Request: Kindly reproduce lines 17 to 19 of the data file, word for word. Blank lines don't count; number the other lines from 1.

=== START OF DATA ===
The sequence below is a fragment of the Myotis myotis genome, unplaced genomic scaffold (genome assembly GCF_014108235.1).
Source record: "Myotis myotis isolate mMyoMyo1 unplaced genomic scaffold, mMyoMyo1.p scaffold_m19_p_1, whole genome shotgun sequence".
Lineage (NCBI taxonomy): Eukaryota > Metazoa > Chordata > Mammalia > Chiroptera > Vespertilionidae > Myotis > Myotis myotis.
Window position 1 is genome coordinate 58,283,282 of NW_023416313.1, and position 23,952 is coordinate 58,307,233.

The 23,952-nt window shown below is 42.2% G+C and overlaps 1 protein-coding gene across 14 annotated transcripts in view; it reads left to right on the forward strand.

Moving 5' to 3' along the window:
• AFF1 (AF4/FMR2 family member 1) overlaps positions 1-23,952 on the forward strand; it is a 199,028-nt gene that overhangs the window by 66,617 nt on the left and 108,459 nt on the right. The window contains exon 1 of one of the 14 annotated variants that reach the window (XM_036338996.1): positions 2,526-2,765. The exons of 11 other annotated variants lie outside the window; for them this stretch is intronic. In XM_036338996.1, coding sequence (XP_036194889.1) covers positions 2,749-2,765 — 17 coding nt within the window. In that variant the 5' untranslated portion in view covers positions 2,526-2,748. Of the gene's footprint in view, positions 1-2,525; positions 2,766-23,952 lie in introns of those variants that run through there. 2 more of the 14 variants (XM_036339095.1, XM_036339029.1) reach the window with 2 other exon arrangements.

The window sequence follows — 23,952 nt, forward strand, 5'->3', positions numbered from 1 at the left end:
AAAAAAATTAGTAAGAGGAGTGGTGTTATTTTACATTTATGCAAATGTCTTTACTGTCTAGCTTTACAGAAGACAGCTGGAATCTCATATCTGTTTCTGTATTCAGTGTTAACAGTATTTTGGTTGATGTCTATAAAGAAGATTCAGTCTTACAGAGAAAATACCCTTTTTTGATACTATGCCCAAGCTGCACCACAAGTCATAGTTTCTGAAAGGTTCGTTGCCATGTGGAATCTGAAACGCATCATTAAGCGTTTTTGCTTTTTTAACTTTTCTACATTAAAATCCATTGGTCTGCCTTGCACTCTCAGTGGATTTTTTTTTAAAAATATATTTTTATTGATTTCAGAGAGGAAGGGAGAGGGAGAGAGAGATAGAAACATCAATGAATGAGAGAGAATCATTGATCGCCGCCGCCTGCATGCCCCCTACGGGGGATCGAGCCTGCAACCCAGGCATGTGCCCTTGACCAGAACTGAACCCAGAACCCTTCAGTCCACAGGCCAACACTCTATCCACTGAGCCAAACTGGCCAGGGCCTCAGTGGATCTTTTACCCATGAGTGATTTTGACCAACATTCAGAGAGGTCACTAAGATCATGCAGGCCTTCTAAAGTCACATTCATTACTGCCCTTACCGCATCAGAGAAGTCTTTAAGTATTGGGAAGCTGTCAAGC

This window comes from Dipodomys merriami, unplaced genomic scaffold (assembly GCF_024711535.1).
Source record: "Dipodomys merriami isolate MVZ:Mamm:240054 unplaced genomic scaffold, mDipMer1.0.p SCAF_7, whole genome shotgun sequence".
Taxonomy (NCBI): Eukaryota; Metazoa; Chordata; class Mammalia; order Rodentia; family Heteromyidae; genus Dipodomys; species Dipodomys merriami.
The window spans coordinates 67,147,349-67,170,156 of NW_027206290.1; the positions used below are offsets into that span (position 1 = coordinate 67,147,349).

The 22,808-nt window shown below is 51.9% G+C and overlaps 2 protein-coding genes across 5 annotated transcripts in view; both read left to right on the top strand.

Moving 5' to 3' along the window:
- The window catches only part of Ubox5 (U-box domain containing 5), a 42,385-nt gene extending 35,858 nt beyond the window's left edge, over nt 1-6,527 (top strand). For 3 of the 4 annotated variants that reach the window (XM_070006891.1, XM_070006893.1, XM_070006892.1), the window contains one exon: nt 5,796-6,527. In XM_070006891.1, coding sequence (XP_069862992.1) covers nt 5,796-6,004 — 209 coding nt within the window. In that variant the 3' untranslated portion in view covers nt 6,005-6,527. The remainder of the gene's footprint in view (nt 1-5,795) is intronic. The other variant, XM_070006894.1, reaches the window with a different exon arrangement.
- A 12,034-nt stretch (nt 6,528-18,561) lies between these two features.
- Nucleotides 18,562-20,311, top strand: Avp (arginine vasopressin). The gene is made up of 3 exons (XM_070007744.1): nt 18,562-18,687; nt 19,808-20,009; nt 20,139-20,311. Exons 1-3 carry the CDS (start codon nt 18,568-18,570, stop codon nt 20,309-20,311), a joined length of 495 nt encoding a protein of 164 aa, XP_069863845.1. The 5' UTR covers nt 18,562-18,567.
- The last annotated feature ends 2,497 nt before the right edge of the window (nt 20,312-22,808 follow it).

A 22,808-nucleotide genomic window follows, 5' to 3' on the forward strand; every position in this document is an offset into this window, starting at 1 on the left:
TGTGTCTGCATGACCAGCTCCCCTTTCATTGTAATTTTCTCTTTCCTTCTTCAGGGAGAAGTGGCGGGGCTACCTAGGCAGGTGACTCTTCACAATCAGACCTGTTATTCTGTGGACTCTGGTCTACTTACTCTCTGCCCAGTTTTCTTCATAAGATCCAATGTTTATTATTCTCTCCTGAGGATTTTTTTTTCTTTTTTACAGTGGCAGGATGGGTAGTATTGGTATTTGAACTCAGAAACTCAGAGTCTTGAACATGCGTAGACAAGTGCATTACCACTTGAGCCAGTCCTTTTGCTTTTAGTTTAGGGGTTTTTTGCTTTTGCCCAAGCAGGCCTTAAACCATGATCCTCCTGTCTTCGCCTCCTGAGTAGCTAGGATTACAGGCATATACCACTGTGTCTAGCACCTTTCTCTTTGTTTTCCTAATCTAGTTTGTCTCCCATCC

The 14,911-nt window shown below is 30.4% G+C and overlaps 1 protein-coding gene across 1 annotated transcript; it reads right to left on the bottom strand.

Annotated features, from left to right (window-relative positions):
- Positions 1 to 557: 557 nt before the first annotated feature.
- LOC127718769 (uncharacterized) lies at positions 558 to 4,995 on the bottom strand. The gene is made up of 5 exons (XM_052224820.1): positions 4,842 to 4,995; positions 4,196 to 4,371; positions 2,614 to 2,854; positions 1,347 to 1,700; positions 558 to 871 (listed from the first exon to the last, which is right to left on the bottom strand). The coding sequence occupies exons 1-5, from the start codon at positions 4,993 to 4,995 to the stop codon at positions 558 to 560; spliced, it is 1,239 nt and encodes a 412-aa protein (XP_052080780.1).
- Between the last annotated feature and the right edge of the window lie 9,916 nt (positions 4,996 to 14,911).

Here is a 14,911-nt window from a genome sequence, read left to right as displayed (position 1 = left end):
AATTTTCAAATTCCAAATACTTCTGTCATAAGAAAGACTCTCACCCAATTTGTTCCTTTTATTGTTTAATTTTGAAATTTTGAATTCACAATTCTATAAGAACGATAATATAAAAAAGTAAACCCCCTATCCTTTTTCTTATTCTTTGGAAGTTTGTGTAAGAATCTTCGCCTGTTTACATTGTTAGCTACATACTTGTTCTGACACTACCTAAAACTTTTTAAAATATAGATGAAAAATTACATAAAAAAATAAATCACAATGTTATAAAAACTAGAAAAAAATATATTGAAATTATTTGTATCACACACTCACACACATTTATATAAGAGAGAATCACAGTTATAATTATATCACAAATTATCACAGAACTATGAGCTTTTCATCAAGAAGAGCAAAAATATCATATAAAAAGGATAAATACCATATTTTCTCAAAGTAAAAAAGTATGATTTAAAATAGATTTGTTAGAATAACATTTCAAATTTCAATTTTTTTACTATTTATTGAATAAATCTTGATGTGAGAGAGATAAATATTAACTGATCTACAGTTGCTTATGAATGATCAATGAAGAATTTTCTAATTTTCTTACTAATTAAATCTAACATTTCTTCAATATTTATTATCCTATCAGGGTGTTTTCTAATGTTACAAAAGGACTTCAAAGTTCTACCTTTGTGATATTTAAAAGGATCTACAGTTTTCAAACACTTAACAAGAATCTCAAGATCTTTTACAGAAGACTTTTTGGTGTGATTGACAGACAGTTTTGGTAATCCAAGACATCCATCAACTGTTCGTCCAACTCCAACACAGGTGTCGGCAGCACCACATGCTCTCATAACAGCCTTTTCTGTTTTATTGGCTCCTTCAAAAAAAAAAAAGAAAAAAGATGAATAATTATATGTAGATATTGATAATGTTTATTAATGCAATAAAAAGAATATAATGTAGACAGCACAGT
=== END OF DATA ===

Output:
- A 12,034-nt stretch (nt 6,528-18,561) lies between these two features.
- Nucleotides 18,562-20,311, top strand: Avp (arginine vasopressin). The gene is made up of 3 exons (XM_070007744.1): nt 18,562-18,687; nt 19,808-20,009; nt 20,139-20,311. Exons 1-3 carry the CDS (start codon nt 18,568-18,570, stop codon nt 20,309-20,311), a joined length of 495 nt encoding a protein of 164 aa, XP_069863845.1. The 5' UTR covers nt 18,562-18,567.
- The last annotated feature ends 2,497 nt before the right edge of the window (nt 20,312-22,808 follow it).